There is an article that caught my eye at sfbg.com that talks about the hydrogen powered AC Transit buses running in Northern California plus the new fuel cell buses on the way. But it’s not the buses that made me take notice nor is it the fact that AC Transit is starting to use solar power to create hydrogen from water for the buses.
What caught my eye are two comments about oil companies scaling back their commitment to hydrogen and how we would replace the oil companies if need be.
The article says, “But come September, Chevron will exit its collaboration with AC Transit, which will begin purchasing its hydrogen from a Linde plant in Southern California. Part of the reason is that the Chevron-designed system does not have the capacity to produce hydrogen for 12 buses. Industry watchers note that oil companies have scaled back initial forays into hydrogen, perhaps not wanting to facilitate the transition from fossil fuels.”
Of course it is not in the oil companies best short term interests to facilitate the near term introduction of hydrogen cars. Oil makes money and installing a hydrogen infrastructure will cost money. It’s a matter of simple economics.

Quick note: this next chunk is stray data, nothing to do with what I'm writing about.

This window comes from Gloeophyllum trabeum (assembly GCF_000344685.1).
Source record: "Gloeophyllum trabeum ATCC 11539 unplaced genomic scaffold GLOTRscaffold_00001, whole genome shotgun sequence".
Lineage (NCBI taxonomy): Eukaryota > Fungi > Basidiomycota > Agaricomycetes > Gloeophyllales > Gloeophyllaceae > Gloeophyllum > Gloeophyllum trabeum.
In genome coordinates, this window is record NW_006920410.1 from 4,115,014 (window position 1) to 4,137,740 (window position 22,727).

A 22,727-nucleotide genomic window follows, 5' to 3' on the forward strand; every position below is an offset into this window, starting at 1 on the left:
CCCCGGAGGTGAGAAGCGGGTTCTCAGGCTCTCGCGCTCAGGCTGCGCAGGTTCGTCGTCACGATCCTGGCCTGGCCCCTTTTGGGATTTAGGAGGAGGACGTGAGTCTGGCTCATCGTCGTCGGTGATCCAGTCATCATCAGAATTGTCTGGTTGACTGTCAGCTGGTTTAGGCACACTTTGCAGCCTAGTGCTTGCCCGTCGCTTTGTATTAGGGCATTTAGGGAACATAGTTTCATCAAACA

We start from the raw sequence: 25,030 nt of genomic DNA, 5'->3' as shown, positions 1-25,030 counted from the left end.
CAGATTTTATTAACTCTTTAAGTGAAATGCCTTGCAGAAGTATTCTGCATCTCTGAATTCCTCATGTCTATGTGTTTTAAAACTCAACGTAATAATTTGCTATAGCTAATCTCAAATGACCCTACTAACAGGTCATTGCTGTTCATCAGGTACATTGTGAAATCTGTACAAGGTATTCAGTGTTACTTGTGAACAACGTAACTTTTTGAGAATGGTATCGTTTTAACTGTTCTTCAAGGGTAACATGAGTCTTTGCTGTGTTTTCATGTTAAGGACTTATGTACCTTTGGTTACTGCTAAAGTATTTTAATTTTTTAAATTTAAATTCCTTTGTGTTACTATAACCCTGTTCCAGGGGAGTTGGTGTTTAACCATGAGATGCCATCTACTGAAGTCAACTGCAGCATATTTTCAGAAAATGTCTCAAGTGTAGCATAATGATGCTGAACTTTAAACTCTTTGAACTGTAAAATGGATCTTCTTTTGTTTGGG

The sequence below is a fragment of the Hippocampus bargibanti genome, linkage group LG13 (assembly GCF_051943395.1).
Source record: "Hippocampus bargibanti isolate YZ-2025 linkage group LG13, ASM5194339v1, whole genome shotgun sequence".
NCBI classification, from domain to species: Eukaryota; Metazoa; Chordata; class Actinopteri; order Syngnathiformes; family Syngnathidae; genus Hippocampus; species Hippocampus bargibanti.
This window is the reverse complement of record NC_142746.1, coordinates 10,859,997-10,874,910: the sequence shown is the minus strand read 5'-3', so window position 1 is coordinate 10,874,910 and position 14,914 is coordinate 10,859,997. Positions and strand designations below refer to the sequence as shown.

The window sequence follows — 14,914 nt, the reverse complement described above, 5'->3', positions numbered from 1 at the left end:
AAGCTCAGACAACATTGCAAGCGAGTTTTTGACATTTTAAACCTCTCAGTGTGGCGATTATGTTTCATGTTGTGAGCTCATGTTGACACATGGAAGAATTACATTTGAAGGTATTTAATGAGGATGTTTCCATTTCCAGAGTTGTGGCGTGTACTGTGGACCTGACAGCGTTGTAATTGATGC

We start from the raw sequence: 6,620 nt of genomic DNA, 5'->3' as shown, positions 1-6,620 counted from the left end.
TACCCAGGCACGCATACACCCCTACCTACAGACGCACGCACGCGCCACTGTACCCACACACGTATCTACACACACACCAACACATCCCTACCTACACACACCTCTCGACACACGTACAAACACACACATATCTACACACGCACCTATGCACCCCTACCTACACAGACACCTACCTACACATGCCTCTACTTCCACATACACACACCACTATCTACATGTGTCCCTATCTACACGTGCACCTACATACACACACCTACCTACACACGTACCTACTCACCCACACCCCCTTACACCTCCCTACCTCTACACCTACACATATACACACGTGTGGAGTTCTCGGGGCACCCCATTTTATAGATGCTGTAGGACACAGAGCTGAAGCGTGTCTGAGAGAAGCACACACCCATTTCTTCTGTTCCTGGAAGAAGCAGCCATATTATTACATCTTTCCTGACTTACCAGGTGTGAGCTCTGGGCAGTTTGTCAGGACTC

But, if the oil companies don’t put up hydrogen fueling stations who will? In August 2008, I pitched the idea that perhaps the big industrial gas companies like Air Products, Linde, Air Liquide and even Praxair could be the ones to build the hydrogen refueling stations and compete with Big Oil.
This sentiment is echoed by AC Transit long timer Jaimie Levin. The article states, “Levin is cautiously optimistic that it could be the gas companies like Linde and Praxair, and not the oil companies, that carry the hydrogen torch forward.”
Right now it seems the most likely scenario will be a collaboration among the government entities and large specialty gas companies that make the hydrogen highway systems a reality one day. But, there could always be a breakthrough in technology, such as hydrogen on demand at the pump that brings a smaller player or players to the forefront. The field is basically open right now and it’s there for the taking if anyone has the NEXT BIG IDEA that will make a nationwide hydrogen network a reality.